AI Spam Threatens the Internet—AI Can Also Protect It

AI Spam Threatens the Internet—AI Can Also Protect It

2023 wasn’t a great year for AI detectors. Leaders like GPTZero surged in popularity but faced a backlash as false positives led to incorrect accusations. Then OpenAI quietly tossed ice-cold water on the idea with an FAQ to answer whether AI detectors work. The verdict? “No, not in our experience.”

OpenAI’s conclusion was correct—at the time. Yet the demise of AI detectors is greatly exaggerated. Researchers are inventing new detectors that perform better than their predecessors and can operate at scale. And these come alongside “data poisoning” attacks that individuals can use to safeguard their work from being scooped up against their wishes to train AI models.

“Language model detection can be done with a high enough level of accuracy to be useful, and it can also be done in the ‘zero shot’ sense, meaning you can detect all sorts of different language models at the same time,” says Tom Goldstein, a professor of computer science at the University of Maryland. “It’s a real counterpoint to the narrative that language model detection is basically impossible.”

Using AI to detect AI

Goldstein co-authored a paper recently uploaded to the arXiv preprint server that describes “Binoculars”: A detector that pairs an AI detective with a helpful sidekick.

Early AI detectors played at detective by asking a simple question: How surprising is this text? The assumption was that statistically less surprising text is more likely to be AI-generated. It’s an LLM’s mission to predict the “correct” word at each point in a string of text, which should lead to patterns a detector can pick up. Most detectors answered by giving users a numerical probability that the text submitted to it was AI-generated.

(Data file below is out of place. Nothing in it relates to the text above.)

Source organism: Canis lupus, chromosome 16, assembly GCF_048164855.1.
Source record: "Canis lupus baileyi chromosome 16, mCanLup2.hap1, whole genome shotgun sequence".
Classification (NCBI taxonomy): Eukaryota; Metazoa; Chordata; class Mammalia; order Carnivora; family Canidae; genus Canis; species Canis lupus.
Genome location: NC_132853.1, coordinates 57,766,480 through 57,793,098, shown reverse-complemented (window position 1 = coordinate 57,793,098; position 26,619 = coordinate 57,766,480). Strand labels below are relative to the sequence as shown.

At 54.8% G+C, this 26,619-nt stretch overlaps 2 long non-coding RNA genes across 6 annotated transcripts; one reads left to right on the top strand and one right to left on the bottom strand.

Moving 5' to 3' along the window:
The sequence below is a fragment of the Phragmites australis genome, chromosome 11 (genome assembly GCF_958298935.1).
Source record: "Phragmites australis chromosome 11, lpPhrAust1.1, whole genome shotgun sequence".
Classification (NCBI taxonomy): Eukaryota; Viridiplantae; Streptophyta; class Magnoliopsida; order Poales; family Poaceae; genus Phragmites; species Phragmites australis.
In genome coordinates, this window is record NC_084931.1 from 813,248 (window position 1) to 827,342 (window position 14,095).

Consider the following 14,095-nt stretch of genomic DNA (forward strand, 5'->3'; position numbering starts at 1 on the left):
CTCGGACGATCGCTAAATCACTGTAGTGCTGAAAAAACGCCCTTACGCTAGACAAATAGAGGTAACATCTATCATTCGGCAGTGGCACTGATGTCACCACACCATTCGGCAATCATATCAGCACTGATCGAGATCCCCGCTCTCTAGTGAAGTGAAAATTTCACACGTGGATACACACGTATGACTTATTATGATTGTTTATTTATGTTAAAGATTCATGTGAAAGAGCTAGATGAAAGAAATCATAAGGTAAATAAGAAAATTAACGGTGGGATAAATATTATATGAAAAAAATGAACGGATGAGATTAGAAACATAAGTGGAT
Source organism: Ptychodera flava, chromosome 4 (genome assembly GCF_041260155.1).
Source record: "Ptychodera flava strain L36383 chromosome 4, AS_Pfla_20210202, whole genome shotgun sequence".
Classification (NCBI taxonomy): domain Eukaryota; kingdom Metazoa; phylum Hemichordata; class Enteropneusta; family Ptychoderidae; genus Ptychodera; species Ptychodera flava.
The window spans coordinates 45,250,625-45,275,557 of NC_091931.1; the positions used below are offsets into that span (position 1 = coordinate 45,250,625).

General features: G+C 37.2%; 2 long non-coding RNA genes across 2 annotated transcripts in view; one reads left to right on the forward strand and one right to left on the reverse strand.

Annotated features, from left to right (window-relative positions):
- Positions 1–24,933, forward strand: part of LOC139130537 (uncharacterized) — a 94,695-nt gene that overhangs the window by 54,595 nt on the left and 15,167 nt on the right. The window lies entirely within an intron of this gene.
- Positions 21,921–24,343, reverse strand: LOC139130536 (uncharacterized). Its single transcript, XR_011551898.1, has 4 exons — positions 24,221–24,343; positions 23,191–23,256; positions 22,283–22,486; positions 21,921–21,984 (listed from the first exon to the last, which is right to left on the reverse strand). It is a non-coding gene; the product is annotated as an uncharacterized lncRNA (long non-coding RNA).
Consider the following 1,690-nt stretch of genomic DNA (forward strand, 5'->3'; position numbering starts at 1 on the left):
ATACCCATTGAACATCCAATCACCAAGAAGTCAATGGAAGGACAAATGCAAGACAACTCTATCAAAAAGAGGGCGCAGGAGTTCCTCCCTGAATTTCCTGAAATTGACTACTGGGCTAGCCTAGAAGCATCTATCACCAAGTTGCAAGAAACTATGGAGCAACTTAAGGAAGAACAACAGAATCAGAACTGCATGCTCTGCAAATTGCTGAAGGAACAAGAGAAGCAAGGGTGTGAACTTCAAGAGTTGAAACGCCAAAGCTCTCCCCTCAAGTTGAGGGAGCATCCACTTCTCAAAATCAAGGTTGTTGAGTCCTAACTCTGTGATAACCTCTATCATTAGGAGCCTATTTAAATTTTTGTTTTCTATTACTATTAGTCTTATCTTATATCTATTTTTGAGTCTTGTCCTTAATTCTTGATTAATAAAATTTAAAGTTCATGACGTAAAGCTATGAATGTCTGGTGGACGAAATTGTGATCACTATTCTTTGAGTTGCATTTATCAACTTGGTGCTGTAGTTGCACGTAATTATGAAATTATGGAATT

But that approach is flawed. AI-generated text can still be surprising if it’s generated in response to a surprising prompt, which the detector has no way to deduce. And the opposite is true, as well. Humans may write unsurprising text if covering a well-worn topic.

Detectors will only prove useful to companies, governments, and educational institutions if they create fewer headaches than they solve, and false positives cause many headaches.

Binoculars asks its AI detective (in this case Falcon-7B, an open-source large language model) the same question as previous detectors, but also asks an AI sidekick to do the same work. The results are compared to calculate how much the sidekick surprised the detective, creating a benchmark for comparison. Text written by a human should prove more surprising to the detective than the AI sidekick.

There are gaps in what Binoculars can see. Vinu Sankar Sadasivan, a graduate student in the University of Maryland’s computer science department and a co-author on another pre-print paper evaluating a variety of LLM detection techniques, says that Binoculars “significantly improves the performance of zero-shot detection, but it’s still not better than watermarking or retrieval-based methods in…

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The post “AI Spam Threatens the Internet—AI Can Also Protect It” by Matthew S. Smith was published on 02/26/2024 by